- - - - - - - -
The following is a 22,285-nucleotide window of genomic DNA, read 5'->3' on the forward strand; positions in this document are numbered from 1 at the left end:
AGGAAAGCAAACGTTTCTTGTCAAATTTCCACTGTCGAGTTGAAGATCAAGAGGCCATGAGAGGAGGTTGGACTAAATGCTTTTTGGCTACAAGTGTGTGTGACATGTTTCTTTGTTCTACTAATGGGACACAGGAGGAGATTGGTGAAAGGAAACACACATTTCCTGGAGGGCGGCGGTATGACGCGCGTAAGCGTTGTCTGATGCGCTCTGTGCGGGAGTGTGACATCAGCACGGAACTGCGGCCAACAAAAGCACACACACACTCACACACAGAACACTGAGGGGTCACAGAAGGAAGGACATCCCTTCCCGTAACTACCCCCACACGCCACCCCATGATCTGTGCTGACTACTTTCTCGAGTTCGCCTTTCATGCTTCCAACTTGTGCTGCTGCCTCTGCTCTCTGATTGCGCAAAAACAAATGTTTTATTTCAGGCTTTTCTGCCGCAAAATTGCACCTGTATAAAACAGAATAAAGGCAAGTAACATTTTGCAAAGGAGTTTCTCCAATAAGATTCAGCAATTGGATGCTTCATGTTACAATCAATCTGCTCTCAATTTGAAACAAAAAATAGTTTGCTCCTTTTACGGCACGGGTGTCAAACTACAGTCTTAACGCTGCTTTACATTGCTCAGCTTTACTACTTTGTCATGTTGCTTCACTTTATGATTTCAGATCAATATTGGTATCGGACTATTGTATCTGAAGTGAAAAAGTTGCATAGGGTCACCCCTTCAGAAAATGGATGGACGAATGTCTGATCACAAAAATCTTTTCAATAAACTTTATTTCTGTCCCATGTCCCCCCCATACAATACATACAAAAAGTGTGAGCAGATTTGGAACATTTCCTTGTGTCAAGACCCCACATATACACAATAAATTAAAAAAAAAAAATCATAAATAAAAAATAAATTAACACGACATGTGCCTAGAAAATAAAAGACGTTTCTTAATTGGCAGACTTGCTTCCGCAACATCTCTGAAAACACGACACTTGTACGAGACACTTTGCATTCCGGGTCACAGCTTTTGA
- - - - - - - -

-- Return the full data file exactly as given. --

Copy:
The following is a 22,285-nucleotide window of genomic DNA, read 5'->3' on the forward strand; positions in this document are numbered from 1 at the left end:
AGGAAAGCAAACGTTTCTTGTCAAATTTCCACTGTCGAGTTGAAGATCAAGAGGCCATGAGAGGAGGTTGGACTAAATGCTTTTTGGCTACAAGTGTGTGTGACATGTTTCTTTGTTCTACTAATGGGACACAGGAGGAGATTGGTGAAAGGAAACACACATTTCCTGGAGGGCGGCGGTATGACGCGCGTAAGCGTTGTCTGATGCGCTCTGTGCGGGAGTGTGACATCAGCACGGAACTGCGGCCAACAAAAGCACACACACACTCACACACAGAACACTGAGGGGTCACAGAAGGAAGGACATCCCTTCCCGTAACTACCCCCACACGCCACCCCATGATCTGTGCTGACTACTTTCTCGAGTTCGCCTTTCATGCTTCCAACTTGTGCTGCTGCCTCTGCTCTCTGATTGCGCAAAAACAAATGTTTTATTTCAGGCTTTTCTGCCGCAAAATTGCACCTGTATAAAACAGAATAAAGGCAAGTAACATTTTGCAAAGGAGTTTCTCCAATAAGATTCAGCAATTGGATGCTTCATGTTACAATCAATCTGCTCTCAATTTGAAACAAAAAATAGTTTGCTCCTTTTACGGCACGGGTGTCAAACTACAGTCTTAACGCTGCTTTACATTGCTCAGCTTTACTACTTTGTCATGTTGCTTCACTTTATGATTTCAGATCAATATTGGTATCGGACTATTGTATCTGAAGTGAAAAAGTTGCATAGGGTCACCCCTTCAGAAAATGGATGGACGAATGTCTGATCACAAAAATCTTTTCAATAAACTTTATTTCTGTCCCATGTCCCCCCCATACAATACATACAAAAAGTGTGAGCAGATTTGGAACATTTCCTTGTGTCAAGACCCCACATATACACAATAAATTAAAAAAAAAAAATCATAAATAAAAAATAAATTAACACGACATGTGCCTAGAAAATAAAAGACGTTTCTTAATTGGCAGACTTGCTTCCGCAACATCTCTGAAAACACGACACTTGTACGAGACACTTTGCATTCCGGGTCACAGCTTTTGA